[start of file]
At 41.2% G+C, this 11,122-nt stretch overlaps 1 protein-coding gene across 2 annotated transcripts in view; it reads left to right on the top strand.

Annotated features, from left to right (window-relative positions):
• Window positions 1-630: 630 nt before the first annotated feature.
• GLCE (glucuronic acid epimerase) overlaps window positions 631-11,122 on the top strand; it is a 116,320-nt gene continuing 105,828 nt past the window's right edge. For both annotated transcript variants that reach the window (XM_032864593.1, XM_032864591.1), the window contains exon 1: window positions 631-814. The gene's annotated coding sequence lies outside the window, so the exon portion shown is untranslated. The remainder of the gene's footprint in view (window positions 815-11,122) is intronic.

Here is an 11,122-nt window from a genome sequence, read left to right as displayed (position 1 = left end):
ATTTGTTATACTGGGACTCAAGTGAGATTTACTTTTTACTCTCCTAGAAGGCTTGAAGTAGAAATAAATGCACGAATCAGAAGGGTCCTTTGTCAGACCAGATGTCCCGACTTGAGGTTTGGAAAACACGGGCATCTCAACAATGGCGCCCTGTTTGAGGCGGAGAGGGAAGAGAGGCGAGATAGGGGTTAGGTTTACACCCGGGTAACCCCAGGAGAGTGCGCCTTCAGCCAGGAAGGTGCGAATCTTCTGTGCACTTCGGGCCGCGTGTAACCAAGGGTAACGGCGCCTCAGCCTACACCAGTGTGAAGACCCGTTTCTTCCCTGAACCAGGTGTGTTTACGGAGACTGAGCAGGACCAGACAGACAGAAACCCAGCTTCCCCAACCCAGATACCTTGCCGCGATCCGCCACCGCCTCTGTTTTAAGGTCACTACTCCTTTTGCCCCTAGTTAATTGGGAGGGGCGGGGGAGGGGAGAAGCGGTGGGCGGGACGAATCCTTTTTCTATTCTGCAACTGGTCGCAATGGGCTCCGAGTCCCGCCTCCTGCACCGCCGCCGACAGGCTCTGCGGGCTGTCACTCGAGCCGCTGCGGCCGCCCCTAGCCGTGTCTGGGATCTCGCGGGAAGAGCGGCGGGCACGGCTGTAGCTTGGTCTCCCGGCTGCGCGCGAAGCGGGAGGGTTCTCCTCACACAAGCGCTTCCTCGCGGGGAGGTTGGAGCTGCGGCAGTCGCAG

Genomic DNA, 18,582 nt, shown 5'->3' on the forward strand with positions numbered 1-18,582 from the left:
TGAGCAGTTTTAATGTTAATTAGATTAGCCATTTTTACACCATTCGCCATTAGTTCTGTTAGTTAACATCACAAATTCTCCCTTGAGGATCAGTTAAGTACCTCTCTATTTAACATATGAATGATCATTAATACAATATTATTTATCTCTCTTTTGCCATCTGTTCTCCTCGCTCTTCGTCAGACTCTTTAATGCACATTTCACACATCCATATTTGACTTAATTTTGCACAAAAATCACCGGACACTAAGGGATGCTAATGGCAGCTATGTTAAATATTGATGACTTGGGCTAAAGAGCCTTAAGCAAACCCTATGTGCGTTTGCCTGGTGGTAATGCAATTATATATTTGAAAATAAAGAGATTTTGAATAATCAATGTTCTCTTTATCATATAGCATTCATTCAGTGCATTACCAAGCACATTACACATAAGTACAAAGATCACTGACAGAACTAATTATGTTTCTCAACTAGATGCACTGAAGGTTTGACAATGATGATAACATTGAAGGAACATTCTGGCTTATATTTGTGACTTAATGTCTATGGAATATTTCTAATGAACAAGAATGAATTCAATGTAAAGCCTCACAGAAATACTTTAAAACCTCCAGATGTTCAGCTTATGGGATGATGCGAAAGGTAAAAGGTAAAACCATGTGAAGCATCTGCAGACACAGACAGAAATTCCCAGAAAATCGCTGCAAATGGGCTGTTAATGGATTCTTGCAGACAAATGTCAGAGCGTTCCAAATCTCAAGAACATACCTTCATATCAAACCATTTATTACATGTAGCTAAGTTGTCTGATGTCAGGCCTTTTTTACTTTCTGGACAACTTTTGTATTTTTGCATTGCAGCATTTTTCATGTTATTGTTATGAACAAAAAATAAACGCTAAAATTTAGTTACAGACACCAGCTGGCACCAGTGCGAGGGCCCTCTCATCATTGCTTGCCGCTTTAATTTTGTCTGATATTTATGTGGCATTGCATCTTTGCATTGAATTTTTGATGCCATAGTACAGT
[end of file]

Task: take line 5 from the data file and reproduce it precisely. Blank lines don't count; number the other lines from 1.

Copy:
Here is an 11,122-nt window from a genome sequence, read left to right as displayed (position 1 = left end):